From the magnificent EDRi [Note: EDRi response to Commission consultation on net neutrality 30Sept10 (Contribution by Joe McNamee - EDRi)]
"For possibly the first time since the adoption of the "telecoms package", an informal discussion on the issue of "net neutrality" took place at a breakfast meeting hosted by Catherine Trautmann MEP. This happened ahead of upcoming the net neutrality "summit" planned to take place in the European Parliament [11 November].
None of the positions defended by the industry or consumer representatives were particularly surprising, with Telefonica arguing that the "nightmare" of increased demands of their services had to be responded to by increased "management". In the same way as roads are not built to cope with maximum possible demands, it would be wasteful to build networks to have enough capacity to cope with maximum demand. Skype argued that the virtuous circle created by the open Internet, whereby openness fosters innovation which attracts more users, which increases the incentives to innovate, must be protected. Skype and the European Consumers Bureau (BEUC) argued that research shows clearly that transparency is insufficient to protect consumers from non-neutral access providers because of the difficulties involved in changing broadband providers.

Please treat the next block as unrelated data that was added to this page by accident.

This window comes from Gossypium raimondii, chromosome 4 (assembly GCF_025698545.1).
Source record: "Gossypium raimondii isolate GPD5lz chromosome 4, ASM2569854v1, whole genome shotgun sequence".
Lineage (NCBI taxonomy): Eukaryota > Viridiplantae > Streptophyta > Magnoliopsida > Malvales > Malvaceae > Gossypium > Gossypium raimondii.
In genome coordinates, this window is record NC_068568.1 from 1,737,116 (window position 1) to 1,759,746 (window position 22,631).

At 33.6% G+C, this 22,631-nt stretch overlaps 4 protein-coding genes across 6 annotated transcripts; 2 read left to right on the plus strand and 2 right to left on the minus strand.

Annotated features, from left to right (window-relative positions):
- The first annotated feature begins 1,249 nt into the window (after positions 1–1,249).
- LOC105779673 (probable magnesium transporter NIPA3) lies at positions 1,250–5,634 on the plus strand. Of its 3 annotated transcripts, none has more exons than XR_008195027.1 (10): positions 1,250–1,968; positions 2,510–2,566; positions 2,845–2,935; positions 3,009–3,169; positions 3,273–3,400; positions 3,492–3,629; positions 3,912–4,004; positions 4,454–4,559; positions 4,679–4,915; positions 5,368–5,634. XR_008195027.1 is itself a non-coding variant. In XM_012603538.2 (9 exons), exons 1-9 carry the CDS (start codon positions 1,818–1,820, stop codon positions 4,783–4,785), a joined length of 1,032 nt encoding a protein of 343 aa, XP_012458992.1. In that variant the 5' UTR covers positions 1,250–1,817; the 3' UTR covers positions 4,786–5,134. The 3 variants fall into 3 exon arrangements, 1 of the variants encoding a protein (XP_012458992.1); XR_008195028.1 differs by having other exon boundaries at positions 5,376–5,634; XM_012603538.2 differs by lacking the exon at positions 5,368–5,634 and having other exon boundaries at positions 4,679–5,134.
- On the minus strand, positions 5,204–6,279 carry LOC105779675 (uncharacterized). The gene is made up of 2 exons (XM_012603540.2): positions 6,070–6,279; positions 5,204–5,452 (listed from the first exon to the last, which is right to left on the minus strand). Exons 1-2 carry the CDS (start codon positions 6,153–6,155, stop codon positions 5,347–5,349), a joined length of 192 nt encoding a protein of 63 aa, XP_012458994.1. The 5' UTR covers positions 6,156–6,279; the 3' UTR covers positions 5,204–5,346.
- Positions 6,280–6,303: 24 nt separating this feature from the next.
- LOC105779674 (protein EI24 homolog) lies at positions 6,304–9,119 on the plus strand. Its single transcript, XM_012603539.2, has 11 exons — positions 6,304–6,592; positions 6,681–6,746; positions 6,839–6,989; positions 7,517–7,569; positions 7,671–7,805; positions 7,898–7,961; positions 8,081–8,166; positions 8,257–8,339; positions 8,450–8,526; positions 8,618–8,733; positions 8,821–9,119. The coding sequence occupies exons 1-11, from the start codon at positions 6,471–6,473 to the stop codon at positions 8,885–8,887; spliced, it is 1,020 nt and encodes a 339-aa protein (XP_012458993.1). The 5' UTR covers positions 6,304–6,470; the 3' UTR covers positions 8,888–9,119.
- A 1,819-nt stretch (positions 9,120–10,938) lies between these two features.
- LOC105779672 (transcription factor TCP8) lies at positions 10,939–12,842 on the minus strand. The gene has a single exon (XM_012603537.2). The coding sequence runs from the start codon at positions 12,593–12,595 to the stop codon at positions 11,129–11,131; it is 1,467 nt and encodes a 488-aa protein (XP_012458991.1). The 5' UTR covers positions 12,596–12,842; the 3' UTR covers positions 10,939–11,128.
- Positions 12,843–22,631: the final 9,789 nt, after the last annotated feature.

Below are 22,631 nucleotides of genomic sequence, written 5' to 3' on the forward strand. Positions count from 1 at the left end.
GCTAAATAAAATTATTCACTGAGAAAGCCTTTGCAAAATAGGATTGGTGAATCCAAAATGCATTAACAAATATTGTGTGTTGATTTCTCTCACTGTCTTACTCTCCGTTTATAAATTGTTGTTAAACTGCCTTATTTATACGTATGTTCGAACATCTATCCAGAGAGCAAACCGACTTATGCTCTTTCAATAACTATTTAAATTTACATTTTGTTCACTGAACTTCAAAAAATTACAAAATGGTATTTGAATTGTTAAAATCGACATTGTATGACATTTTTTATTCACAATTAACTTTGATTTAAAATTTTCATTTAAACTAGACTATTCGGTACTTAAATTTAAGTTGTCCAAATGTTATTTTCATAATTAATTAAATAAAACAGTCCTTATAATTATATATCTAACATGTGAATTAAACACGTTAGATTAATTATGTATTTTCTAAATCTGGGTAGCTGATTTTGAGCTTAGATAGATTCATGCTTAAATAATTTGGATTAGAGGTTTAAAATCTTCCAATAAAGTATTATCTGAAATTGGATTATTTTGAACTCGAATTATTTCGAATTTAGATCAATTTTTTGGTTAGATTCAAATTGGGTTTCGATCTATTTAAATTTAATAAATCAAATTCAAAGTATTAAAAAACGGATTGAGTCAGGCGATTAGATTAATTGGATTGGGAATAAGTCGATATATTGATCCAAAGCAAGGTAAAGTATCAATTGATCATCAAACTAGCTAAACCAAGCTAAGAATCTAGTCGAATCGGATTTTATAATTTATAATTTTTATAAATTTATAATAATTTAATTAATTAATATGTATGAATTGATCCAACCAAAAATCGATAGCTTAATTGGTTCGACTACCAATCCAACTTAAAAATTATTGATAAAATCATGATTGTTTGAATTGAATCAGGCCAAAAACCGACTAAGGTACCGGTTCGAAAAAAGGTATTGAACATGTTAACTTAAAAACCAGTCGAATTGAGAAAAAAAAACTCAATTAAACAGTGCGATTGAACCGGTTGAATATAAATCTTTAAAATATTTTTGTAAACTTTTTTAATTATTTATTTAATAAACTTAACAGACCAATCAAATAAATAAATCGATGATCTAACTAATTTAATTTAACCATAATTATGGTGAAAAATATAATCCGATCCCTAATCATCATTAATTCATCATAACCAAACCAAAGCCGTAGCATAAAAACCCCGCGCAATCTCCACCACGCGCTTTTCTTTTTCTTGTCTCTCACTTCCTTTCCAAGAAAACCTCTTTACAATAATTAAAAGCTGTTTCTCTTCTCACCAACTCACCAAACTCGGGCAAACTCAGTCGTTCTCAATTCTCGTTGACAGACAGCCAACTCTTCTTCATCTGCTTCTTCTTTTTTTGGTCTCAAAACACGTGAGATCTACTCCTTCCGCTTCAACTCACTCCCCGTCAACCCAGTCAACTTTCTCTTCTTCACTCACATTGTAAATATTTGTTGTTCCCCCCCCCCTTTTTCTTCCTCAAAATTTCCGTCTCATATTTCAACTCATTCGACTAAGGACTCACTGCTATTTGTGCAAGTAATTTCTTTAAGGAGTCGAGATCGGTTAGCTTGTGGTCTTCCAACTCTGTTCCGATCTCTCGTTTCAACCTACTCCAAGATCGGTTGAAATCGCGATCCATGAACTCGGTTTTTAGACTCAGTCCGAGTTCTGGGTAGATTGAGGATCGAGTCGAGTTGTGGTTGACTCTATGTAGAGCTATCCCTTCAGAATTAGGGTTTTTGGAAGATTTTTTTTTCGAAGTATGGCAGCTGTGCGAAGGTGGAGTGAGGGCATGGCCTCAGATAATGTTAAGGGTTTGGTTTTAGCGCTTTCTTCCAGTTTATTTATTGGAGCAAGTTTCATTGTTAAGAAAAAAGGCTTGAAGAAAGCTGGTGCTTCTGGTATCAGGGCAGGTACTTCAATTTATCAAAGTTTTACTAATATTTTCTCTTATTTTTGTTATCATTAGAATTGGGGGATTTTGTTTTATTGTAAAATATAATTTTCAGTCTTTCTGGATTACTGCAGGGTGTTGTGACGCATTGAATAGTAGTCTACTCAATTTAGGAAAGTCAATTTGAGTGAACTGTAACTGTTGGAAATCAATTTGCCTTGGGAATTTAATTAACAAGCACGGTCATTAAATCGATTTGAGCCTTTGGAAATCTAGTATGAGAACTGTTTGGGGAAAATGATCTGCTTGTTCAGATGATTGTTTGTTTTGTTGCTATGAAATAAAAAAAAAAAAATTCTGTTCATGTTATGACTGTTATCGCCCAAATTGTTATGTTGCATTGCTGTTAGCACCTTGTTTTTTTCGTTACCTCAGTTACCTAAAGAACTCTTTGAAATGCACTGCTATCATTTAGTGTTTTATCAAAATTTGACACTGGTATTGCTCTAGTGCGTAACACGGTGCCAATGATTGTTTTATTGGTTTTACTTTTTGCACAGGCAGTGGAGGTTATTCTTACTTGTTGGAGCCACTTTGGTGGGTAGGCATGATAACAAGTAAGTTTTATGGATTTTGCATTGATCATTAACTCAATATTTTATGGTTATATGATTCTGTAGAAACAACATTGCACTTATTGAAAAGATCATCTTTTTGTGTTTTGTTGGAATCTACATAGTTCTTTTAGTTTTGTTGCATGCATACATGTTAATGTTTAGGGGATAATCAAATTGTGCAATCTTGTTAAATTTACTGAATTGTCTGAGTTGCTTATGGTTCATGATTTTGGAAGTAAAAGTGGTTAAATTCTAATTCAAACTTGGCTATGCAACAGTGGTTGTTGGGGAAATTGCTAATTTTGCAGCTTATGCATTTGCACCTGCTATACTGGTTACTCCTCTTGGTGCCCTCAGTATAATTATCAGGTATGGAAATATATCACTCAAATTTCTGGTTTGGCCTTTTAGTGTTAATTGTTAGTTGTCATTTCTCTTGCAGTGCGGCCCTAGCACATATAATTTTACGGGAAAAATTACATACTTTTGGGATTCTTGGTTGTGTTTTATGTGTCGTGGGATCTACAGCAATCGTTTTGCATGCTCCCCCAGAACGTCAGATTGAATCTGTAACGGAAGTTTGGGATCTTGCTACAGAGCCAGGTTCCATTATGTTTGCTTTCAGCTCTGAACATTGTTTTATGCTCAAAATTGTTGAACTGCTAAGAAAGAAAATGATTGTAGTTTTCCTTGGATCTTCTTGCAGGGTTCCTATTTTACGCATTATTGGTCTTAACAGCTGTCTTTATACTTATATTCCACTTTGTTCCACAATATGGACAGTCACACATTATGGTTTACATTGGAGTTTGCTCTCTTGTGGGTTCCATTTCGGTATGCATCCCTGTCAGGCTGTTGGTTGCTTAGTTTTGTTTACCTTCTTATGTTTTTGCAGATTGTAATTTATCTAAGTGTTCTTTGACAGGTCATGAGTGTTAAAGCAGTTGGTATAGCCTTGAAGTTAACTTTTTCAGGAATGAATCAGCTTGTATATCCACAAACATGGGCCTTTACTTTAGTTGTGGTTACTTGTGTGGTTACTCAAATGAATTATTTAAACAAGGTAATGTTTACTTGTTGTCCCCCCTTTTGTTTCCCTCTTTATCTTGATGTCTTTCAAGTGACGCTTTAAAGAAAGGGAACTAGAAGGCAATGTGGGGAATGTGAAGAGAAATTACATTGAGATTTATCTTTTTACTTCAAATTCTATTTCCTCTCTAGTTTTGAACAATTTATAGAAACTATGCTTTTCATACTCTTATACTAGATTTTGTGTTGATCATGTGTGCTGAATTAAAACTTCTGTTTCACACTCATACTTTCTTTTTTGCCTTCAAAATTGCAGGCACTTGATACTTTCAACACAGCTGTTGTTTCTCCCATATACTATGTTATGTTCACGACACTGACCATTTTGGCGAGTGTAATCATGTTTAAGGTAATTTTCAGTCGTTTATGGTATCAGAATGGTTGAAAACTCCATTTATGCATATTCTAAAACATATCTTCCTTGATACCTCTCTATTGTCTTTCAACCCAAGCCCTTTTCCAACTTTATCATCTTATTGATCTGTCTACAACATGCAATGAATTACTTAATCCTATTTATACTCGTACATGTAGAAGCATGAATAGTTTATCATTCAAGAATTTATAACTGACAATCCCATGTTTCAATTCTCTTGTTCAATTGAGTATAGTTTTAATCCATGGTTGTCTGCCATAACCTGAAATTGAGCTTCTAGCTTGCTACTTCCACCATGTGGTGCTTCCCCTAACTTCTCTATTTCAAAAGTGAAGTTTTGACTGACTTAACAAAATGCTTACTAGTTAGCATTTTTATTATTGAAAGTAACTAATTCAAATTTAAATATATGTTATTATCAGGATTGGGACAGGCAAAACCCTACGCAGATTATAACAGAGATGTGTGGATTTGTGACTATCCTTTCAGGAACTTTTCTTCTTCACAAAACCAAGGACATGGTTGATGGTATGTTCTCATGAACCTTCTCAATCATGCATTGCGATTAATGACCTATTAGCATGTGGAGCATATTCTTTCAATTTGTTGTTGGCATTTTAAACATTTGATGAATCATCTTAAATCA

"The Commission said that there were over 300 responses to the recently closed net neutrality consultation and that the priority was to ensure a level playing field and to avoid fragmentation. The issue of deep packet inspection, which BEUC said should be banned, was avoided by the Commission, which argued that other technologies "must be possible". During the debate, both Ivailo Kalfin (S+D, Bulgaria) and Edit Herczog (S+D, Hungary) briefly raised the thorny issue of content regulation, presumably because increased interference with citizens' communications for business purposes will make it harder for access providers to avoid caving in to demands to restrict or monitor access to data on the basis of government requests or media pressure. Telefonica (whose subsidiary O2 accidentally blocked the entirely innocent Imgur website because the "technology behind the service is more far reaching than anticipated and on occasion a site which should not be blocked may be") said that it was not interested in censoring online material."